The Common Good

Paying It Forward Ends Up Paying It Backward Too

People mill about the magazine rack near my cozy chair at Barnes & Noble. In between chapters, I send them silent love bombs. I hope, somehow, their day is brightened, that they will feel unexpected relief. I especially focus on the grumpier sorts, or the two loud women, or the dude who smells of cigarette smoke, or the crying child and angry mum (my personal fave).

Rejoicing figure, Cheryl Casey/
Rejoicing figure, Cheryl Casey/

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On the other side of the rack, a scrawny pair of corduroy legs with a metal cane catches my eye. I feel . . . a bond. For years, I was convinced that my dwarfed, arthritic body could only bring me rejection and pain. Eventually, Iʼd realized Iʼd adopted those practices toward myself. Ouch. I wonder if the tired corduroys have done the same.

Silently, I begin the “Prayer of Thy Healing Angels” from Lorna Byrne. I started this habit a while ago when I realized how disconnected I felt from the world. Iʼd reserved my energy for a small circle of friends and family. But there was suffering all around and I felt powerless to help. I was not particularly philanthropic. Activists made me squirm.

Years of soul-searching, though, left me with a deeper compassion for myself and so a growing empathy for others. Even the chowderheads. The very least I could do was send them light.

Iʼd thought my love bombs would be altruistic. Then a weird thing happened. It was helping me. Comforting me.


I was trying to be selfless, darn it. Making up for lost time. So I added more ʻtangibleʼ random acts of kindness. I paid for peopleʼs car tolls. I bought little kidʼs “art” at craft fairs. I waved cars out in front of my car. I let people go ahead of me in grocery store lines (especially moms with kids). It all felt awesome. For me. Hmm.

Iʼd read double-blind studies where patients who were prayed for had significantly improved over patients who didnʼt receive the vibes (and neither group had a clue). What I didnʼt fully realize was that those who reach out from their hearts are likewise being calmed, cherished.


This is good news for the insecure, self-serving, distracted parts of me that donʼt want to give unless itʼs reciprocal. It turns out that it is always reciprocal. Fire at will.

The man uneasily squats down in front of the magazines. I feel a familiar rush – envy and amazement. My whole life, Iʼve ached to do deep knee bends. At night, sometimes I dream I can hug my knees to my chest, kneel, straighten my arms, tie my own shoes, or some other Olympian feat. Such indescribable joys! Then I wake up.

A sadness follows me for a while. It takes time to adjust my antenna back to what I can do.

Sir Corduroy rises out of his Herculean squat. As he steadies his wobbliness, I quietly cheer. Those legs arenʼt as nifty as some, but theyʼre doing the best they can. I bless his regal body. Then I realize, with surprise, Iʼm appreciating my own.

Iʼve come to love this cherub bod far more than I ever thought possible. Wow. She wonʼt win any beauty contests or marathons. She wonʼt be dazzling any runways or airbrushed on the pages of Vogue. Sheʼs a broken down vehicle in a showroom of BMWs. She turns heads for all the hard reasons. But sheʼs my bombshell anyway. Sheʼs gone the whole freakinʼ distance with me and for me. Sheʼs beautiful for all the right reasons.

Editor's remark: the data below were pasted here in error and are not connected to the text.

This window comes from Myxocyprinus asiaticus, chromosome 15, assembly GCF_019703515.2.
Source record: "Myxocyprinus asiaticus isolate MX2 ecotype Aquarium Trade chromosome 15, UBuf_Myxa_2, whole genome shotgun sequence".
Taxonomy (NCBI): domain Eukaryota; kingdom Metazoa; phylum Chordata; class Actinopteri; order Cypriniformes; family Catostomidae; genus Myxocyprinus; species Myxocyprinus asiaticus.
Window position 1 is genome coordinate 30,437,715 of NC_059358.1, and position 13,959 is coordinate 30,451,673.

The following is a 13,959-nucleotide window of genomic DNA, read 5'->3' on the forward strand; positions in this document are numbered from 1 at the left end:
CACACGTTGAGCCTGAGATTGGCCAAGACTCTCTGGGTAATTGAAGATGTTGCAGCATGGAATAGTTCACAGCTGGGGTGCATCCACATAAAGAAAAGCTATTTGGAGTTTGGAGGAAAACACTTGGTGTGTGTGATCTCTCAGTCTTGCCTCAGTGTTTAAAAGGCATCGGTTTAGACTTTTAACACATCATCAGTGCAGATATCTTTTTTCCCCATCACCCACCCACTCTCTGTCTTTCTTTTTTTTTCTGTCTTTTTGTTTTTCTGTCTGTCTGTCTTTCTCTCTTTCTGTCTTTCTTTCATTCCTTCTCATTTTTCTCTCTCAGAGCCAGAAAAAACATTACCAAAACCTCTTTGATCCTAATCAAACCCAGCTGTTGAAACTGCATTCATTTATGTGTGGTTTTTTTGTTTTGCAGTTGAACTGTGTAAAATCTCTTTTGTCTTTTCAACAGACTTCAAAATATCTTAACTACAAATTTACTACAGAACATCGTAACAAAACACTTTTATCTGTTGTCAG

My dear body has been a relentless teacher. Sheʼs a megaphone for what matters and sheʼs a barometer for when I forget. Sheʼs my home on the earthly adventure my soul longed to explore. She lets me take a crack at loving the ʻunlovable.ʼ She asks for compassion in the midst of pain, surgery, and lifelong scars.

Sometimes, I sulk over an old wound. I freak about the future. There are days when my knee swells up or my shoulders hurt from typing, painting, or sleeping. Then I remember the simple practice. Itʼs free and painless – I take my mind off my problems by praying for friends and strangers. Taking a vacation from my noisy complaints, fears, and impending doom heals the distance between us. It summons the soul.

In my periphery, as I watch cane and corduroys limp away, my eyes tear. I feel a new tenderness for myself, through him. I remember how far Iʼve come. Life bombed me back.

So when loss knocks at my door, a health issue barges in, an economy tanks, a friend walks away, a relationship dies, money is scarce, hope dies, or my dinner burns, I lean into the light. I shift my incendiary BS (belief system) away from “Iʼm separate and alone” and remember my dreams are interwoven with yours.

Whatever we give, we get to keep.

Whether you pass a car accident or youʼre stuck in traffic – whether you have to see the doctor, lawyer, or your ex – whether youʼre in pain or youʼre being a pain, load up on love bombs. Go nuclear. It will bless your own burns.

Begin with the next person you see or think of. Nail ʻem with light. Then open your catcherʼs mitt. Itʼs coming back home, brighter than before.

Bombs away people.

Julie Bond Genovese is an inspirational speaker, workshop leader, artist and the author of her bestselling memoir, Nothing Short of Joy . This piece originally appeared on HERE .

Image: Rejoicing figure, Cheryl Casey/

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